Thanks for getting back to me.
While I can understand that yes, there are ways of showing love that you find more interesting, I equally understand that your husband may not. The very fact that you have asked your question indicates that you are open to trying to improve the physical side of your relationship means that really, you are half way there already.
It has been said with good cause that the most important sexual organ in your body is your brain! Here indeed, I think you will find the answers you need.
Try, for a moment, to put yourself in your husband's shoes. Up until a few months ago,he probably felt quite comfortable about your sex life, now all of a sudden he is getting signals that are telling him you are not interested. He must be puzzled, baffled - and indeed frightened.
So think back to when it was alright. What has changed? Can you put back something that was missing?
Ask him what he would really, really like in a sexual way - and so long as you don't find it hurtful or demeaning, try uyour best to give it to him. You might find you find his pleasure infectious.
Tell him too what you might like i and show him as well.
I’m going to suggest that you would benefit greatly from a course of Cognitive Behavioral Therapy. It is a form of therapy that addresses problems in a direct and targeted way and is brief compared with most other therapies.
CBT is based on the fact that what we think in any given situation generates beliefs about, and reactions to that situation, and also cause the behaviour and feelings which flow from those beliefs and reactions.
These ‘automatic thoughts’ are so fast that generally, we are unaware that we have even had them. We call them ANTS (automatic negative thoughts) for short.
If the pattern of thinking we use, or our beliefs about our situation are even slightly distorted, the resulting emotions and actions that flow from them can be extremely negative and unhelpful. The object of CBT is to identify these ‘automatic thoughts’ then to re-adjust our thoughts and beliefs so that they are entirely realistic and correspond to the realities of our lives, and that therefore, the resulting emotions, feelings and actions we have will be more useful and helpful.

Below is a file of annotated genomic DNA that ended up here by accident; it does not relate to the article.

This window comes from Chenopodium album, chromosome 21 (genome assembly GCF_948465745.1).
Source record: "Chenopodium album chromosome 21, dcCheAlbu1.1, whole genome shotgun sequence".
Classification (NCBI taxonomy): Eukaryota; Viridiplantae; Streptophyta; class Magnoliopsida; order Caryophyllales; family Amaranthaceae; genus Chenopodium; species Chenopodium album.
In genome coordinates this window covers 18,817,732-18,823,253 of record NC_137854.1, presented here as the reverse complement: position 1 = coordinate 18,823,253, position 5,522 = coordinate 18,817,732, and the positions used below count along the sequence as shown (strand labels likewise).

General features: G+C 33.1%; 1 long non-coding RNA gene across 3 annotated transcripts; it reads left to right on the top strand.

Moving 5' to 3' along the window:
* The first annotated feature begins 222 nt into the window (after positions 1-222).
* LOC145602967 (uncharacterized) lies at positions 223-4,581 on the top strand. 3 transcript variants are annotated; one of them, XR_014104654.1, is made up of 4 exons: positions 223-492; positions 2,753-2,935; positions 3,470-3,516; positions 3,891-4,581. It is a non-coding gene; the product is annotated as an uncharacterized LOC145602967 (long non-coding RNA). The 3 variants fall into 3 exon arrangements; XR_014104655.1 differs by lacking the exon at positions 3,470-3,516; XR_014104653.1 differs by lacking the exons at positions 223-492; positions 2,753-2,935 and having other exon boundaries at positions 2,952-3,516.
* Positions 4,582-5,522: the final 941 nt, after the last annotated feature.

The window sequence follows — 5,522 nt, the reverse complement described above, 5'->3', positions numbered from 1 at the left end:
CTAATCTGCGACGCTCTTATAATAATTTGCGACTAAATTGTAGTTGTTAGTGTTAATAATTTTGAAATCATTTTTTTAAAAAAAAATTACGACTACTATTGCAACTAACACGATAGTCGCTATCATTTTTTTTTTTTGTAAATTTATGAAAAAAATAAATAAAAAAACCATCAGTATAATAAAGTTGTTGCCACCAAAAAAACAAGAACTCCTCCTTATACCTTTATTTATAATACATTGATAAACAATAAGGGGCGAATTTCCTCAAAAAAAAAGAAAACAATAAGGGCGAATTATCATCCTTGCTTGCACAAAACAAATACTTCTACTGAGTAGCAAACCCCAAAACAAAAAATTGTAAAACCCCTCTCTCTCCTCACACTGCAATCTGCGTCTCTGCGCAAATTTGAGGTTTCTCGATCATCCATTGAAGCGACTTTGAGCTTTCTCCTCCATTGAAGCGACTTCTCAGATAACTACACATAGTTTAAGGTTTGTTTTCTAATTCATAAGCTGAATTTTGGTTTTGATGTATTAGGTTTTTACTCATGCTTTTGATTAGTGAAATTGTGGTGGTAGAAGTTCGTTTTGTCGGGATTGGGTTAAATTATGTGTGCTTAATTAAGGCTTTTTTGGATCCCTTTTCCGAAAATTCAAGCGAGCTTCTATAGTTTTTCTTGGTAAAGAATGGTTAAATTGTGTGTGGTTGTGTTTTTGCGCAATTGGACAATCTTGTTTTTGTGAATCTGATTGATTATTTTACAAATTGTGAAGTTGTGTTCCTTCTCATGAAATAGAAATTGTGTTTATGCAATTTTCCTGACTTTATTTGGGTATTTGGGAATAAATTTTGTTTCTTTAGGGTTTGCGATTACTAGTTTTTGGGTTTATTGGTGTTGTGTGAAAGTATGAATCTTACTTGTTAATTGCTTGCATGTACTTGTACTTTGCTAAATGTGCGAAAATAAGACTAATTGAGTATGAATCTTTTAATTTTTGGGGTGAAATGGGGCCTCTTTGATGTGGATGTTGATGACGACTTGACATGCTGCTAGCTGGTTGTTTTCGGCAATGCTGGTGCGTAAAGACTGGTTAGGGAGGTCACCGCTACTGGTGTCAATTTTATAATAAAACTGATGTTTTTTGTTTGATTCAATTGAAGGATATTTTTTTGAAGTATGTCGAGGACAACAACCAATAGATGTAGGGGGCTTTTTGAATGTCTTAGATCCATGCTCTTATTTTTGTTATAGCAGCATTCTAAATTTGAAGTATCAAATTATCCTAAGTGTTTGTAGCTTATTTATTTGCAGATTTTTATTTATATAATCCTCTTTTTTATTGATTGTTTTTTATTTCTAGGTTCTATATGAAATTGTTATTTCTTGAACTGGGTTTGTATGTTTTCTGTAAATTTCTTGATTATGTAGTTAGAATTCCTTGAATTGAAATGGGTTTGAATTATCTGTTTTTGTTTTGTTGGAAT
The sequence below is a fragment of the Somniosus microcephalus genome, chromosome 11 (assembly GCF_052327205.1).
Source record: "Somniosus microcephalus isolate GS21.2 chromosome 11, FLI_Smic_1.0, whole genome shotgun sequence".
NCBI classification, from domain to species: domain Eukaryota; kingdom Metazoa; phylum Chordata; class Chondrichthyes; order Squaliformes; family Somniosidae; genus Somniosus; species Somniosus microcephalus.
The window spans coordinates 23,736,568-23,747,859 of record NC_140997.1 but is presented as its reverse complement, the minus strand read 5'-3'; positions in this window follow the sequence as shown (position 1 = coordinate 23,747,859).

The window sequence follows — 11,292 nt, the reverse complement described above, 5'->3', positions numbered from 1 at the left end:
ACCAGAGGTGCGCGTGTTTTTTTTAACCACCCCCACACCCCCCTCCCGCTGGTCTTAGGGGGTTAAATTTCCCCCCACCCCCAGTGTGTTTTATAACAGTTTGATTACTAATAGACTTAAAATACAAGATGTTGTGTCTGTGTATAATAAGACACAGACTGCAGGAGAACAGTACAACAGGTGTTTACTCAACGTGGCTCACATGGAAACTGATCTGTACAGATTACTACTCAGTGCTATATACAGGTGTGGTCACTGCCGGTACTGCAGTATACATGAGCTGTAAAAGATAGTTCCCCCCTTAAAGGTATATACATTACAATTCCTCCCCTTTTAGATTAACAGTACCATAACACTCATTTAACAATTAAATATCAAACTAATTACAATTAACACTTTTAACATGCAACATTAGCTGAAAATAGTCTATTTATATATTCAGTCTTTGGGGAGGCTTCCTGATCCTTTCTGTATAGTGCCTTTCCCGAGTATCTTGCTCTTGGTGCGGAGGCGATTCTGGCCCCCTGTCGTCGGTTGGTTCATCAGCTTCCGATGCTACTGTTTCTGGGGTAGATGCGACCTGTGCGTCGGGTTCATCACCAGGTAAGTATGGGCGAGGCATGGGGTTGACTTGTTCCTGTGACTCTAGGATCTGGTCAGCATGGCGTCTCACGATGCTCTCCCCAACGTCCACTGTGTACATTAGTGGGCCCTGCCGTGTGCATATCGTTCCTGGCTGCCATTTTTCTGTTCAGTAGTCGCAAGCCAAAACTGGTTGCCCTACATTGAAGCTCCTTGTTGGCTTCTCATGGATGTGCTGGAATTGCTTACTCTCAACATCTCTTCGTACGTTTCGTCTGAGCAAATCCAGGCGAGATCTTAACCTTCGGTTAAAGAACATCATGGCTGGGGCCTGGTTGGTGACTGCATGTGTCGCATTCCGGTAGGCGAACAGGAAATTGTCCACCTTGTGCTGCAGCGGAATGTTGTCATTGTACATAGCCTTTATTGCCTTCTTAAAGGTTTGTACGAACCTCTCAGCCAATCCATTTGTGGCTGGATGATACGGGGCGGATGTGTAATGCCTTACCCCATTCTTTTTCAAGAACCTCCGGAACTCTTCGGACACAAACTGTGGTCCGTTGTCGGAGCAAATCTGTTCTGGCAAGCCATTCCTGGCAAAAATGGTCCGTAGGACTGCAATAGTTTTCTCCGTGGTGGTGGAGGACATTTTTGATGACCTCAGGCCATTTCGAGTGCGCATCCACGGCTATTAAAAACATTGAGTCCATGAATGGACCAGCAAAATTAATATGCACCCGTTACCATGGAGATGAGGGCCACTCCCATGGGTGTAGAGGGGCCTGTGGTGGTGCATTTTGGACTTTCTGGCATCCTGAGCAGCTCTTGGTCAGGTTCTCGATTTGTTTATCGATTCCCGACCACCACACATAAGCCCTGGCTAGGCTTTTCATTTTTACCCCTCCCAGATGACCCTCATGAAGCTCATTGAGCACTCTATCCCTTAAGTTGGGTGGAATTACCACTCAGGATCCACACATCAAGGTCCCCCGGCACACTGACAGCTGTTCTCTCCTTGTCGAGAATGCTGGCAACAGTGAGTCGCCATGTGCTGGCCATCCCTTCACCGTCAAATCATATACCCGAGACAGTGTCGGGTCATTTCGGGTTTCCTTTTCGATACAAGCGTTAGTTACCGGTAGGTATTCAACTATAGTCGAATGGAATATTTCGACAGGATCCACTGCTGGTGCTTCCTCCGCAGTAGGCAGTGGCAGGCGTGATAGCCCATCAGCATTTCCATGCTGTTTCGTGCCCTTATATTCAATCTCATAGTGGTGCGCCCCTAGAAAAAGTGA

Cognitive therapists do not usually interpret or seek for unconscious motivations but bring cognitions and beliefs into the current focus of attention and through guided discovery encourage clients to gently re-evaluate their thinking.
Therapy is not seen as something “done to” the client. CBT is not about trying to prove a client wrong and the therapist right, or getting into unhelpful debates. Through collaboration, questioning and re-evaluating their views, clients come to see for themselves that there are alternatives and that they can change.
Clients try things out in between therapy sessions, putting what has been learned into practice, learning how therapy translates into real life improvement.
Please visit this website for much more detailed information on CBT:
My very best wishes,